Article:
An order to remedy breaches of Quebec’s Environment Quality Act (EQA) has been issued against a local construction company by the province’s environment ministry.

The ministry accuses Top Layer Distribution Inc., owned by Jean-Sébastien Sears-Pépin, of carrying out backfilling work illegally and contaminating soils that are swept into the Lake of Two Mountains and the Ottawa River. The work in question took place at 1460 Rang Sainte-Philomène, which is the given address of the company according to its website.

“The company carried out backfilling work on the shoreline of the lake and the river without the authorization required under the Environment Quality Act (EQA),” said Frédéric Fournier, spokesperson for the Ministry of the Environment, the Fight Against Climate Change, Wildlife, and Parks.

“In addition, the presence of residual materials (concrete, bricks, asphalt, metal rods, etc.) has been noted on this site on several occasions,” he said. “In closing, the ministry noted the presence of contaminated soil deposits at higher concentrations than the original soils, which contravenes the regulations in force.”

According to Fournier, these bodies of water play important ecological functions. “The continuation of work and interventions, without prior ministerial authorization, would result in the destruction of more wetlands and bodies of water, thus creating significant damage to ecosystems and the environment,” he said.

Top Layer Distribution has been ordered to cease its work and return the shoreline to the state it was in before the work was carried out.

The order is just the latest intervention, with the situation on the ministry’s radar since 2020, carrying out an inspection that October following a complaint and being given a notice of non-compliance in December of that year, along with a $5,000 fine.

Another notice of non-compliance was sent in April 2021, and prior to this order, a pre-order notice was served on May 10, 2023, giving Top Layer Distribution 15 days to respond. It did not, according to the ministry.

The order is just the latest governmental intervention relating to the environment, as the situation surrounding the still unremediated toxic G&R Recycling site has lately been thrust back into mainstream media and given countrywide attention.

“They compare me, but we’re totally different,” said Sears-Pépin. “They’re a recycling plant, they’re supposed to be, or a dump. But that’s not what we were doing.” 

He claims the comparison with G&R Recycling is counterproductive to Kanesatake’s autonomy.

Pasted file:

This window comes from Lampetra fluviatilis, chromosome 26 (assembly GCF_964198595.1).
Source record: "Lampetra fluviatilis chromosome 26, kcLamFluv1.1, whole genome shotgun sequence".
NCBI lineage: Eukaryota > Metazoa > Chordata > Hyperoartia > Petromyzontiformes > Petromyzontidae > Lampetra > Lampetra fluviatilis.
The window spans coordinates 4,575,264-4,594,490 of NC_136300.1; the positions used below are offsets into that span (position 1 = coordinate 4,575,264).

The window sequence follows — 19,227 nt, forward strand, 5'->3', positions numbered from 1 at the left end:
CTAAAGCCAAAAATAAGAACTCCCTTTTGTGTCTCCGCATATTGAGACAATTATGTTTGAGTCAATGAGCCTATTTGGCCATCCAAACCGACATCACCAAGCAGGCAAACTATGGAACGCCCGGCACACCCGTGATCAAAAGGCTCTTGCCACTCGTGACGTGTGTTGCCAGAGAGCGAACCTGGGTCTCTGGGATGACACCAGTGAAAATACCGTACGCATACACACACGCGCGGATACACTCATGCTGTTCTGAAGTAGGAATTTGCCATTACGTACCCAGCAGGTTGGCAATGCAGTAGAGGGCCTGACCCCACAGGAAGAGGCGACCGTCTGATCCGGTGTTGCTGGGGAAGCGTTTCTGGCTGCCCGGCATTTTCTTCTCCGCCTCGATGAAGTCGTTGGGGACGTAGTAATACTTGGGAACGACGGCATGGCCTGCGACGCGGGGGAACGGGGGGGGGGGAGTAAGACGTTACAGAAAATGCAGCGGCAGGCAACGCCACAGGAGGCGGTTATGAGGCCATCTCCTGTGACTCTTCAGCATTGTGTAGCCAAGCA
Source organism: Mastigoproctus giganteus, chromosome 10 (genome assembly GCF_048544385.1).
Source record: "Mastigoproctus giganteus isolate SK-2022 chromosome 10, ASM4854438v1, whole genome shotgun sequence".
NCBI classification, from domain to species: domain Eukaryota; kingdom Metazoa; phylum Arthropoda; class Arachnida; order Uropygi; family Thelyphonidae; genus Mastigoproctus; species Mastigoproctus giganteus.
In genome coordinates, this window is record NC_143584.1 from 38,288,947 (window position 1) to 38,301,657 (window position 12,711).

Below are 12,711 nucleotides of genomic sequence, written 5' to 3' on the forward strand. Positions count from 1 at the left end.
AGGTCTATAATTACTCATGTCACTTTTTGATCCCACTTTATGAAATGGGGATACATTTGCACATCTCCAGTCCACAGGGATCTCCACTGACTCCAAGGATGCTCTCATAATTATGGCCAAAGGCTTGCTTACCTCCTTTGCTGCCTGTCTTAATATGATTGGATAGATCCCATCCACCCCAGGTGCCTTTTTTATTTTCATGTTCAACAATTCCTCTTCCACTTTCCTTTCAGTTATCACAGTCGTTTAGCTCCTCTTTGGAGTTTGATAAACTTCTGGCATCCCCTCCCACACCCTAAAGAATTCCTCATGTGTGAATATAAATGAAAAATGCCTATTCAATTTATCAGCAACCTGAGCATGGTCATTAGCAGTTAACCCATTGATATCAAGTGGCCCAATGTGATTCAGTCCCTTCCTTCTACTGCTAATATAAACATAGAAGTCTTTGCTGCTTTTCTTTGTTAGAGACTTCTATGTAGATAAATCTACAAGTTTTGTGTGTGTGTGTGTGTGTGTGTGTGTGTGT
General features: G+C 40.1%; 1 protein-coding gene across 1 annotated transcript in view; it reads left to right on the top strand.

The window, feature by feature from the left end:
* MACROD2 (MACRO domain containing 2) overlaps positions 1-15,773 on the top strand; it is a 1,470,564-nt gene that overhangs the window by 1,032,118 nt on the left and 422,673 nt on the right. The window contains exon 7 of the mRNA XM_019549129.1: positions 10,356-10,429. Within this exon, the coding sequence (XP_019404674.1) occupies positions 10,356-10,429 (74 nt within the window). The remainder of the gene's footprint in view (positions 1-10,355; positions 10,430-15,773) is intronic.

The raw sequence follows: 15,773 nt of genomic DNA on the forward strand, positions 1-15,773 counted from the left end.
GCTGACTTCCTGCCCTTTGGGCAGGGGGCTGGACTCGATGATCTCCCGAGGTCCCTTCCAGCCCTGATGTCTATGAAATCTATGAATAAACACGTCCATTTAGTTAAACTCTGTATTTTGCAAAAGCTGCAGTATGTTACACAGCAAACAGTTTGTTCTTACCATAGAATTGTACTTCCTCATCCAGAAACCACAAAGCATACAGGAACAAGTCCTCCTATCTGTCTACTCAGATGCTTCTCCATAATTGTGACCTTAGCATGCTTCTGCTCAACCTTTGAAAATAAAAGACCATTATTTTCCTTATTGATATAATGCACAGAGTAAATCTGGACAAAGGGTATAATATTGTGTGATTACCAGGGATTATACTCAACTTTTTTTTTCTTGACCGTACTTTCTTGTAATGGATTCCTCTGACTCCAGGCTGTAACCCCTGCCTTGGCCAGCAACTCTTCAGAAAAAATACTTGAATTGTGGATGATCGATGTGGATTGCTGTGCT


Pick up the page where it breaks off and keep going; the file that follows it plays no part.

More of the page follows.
“If you look at the situation, it looks like the government is trying to put community members at fault on purpose and then be able to claim, see, they can’t manage the environment, so they can’t manage the Pines, they can’t manage in Oka, the mayor of Oka is right,” said Sears-Pépin.

He said the environmental impact of his project is incomparable to that of G&R Recycling and that he is being targeted because he did not seek permission from the government to do the work, insisting that the real story is a jurisdictional one.

He pointed out that the government had an agreement with G&R and said he, in contrast, should not be looked at by Quebec.

“It’s not their business to put injunctions against me or not. They should respect and recognize Kanesatake,” he said.

“If they win against me, it’s going to go against any other reserve in Quebec.”

He said the work – which he insists was for a client – was done to prevent flooding after extensive damage in the floods of 2017 and 2019. He has no plans to reverse the work, he said. 

“It wouldn’t be my place to do so,” he said.

The land in question is community land.

“You guys are looking at the situation the wrong way, I think,” he said. “You guys are looking at whether what I did is wrong or not wrong. Why is the government of Kanesatake not talking? Why is it not sending the injunctions?”

Mohawk Council of Kanesatake (MCK) chief Brant Etienne suggested the province’s jurisdiction in the community is limited, but that he understands why the province wants to be involved in environmental issues given that they tend to affect a wider area.

“It’s a whole messy jurisdiction issue. I don’t have the answers for what the correct way to deal with this is,” said Etienne. He suggested the severity and persistence of the environmental offence is a consideration in how much governmental involvement should be accepted.

He said there is no permit regime in place locally but that the administrative process could be worthwhile. “I know just amongst us, and the sentiment for a lot of people in the community, is we should be taking a much more active hand in the stewardship of our environment. This is what’s passed on to the next seven generations,” he said. 

However there are other challenges even if a regime were implemented. “It’s always a question of enforcement. Until we have enforcement in play, this is going to be a continuous problem.”

The government of Quebec insists it has the authority to issue the order under article 114 of the EQA. Sears-Pépin has 30 days to contest the order, but he said he instead wants to sue the government in civil court over the situation.

gmbankuti@gmail.com

By Marcus Bankuti, Local Journalism Initiative Reporter

Original Published on Aug 11, 2023 at 08:08

This item reprinted with permission from   The Eastern Door   Kahnawake, Quebec
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